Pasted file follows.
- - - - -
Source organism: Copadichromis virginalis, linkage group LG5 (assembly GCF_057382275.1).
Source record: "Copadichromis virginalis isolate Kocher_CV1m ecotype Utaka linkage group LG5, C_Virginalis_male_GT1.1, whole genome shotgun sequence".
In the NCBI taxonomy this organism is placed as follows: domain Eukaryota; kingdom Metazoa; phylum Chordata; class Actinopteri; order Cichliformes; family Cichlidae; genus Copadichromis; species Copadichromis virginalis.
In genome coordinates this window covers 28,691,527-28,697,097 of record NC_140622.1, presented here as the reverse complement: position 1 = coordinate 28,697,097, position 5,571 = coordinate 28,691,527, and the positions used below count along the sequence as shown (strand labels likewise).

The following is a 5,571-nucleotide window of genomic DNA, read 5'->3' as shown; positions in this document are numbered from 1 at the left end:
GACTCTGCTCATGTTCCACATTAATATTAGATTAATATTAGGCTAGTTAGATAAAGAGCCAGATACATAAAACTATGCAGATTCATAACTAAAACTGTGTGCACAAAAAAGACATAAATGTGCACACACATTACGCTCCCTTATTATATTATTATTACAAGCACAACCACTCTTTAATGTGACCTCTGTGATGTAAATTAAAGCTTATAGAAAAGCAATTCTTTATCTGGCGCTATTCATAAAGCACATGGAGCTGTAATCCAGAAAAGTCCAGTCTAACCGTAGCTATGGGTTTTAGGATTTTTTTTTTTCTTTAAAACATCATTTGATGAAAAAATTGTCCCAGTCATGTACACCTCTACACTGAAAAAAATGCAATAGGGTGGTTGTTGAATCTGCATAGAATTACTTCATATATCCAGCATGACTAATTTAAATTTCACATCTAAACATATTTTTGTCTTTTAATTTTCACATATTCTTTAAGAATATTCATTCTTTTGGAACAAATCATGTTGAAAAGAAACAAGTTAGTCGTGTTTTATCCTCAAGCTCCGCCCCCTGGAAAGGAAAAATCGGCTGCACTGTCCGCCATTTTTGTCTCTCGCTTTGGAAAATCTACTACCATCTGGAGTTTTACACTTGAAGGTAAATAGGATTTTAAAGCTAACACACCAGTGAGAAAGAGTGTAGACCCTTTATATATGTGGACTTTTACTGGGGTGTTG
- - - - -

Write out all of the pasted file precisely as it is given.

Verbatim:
Source organism: Copadichromis virginalis, linkage group LG5 (assembly GCF_057382275.1).
Source record: "Copadichromis virginalis isolate Kocher_CV1m ecotype Utaka linkage group LG5, C_Virginalis_male_GT1.1, whole genome shotgun sequence".
In the NCBI taxonomy this organism is placed as follows: domain Eukaryota; kingdom Metazoa; phylum Chordata; class Actinopteri; order Cichliformes; family Cichlidae; genus Copadichromis; species Copadichromis virginalis.
In genome coordinates this window covers 28,691,527-28,697,097 of record NC_140622.1, presented here as the reverse complement: position 1 = coordinate 28,697,097, position 5,571 = coordinate 28,691,527, and the positions used below count along the sequence as shown (strand labels likewise).

The following is a 5,571-nucleotide window of genomic DNA, read 5'->3' as shown; positions in this document are numbered from 1 at the left end:
GACTCTGCTCATGTTCCACATTAATATTAGATTAATATTAGGCTAGTTAGATAAAGAGCCAGATACATAAAACTATGCAGATTCATAACTAAAACTGTGTGCACAAAAAAGACATAAATGTGCACACACATTACGCTCCCTTATTATATTATTATTACAAGCACAACCACTCTTTAATGTGACCTCTGTGATGTAAATTAAAGCTTATAGAAAAGCAATTCTTTATCTGGCGCTATTCATAAAGCACATGGAGCTGTAATCCAGAAAAGTCCAGTCTAACCGTAGCTATGGGTTTTAGGATTTTTTTTTTTCTTTAAAACATCATTTGATGAAAAAATTGTCCCAGTCATGTACACCTCTACACTGAAAAAAATGCAATAGGGTGGTTGTTGAATCTGCATAGAATTACTTCATATATCCAGCATGACTAATTTAAATTTCACATCTAAACATATTTTTGTCTTTTAATTTTCACATATTCTTTAAGAATATTCATTCTTTTGGAACAAATCATGTTGAAAAGAAACAAGTTAGTCGTGTTTTATCCTCAAGCTCCGCCCCCTGGAAAGGAAAAATCGGCTGCACTGTCCGCCATTTTTGTCTCTCGCTTTGGAAAATCTACTACCATCTGGAGTTTTACACTTGAAGGTAAATAGGATTTTAAAGCTAACACACCAGTGAGAAAGAGTGTAGACCCTTTATATATGTGGACTTTTACTGGGGTGTTG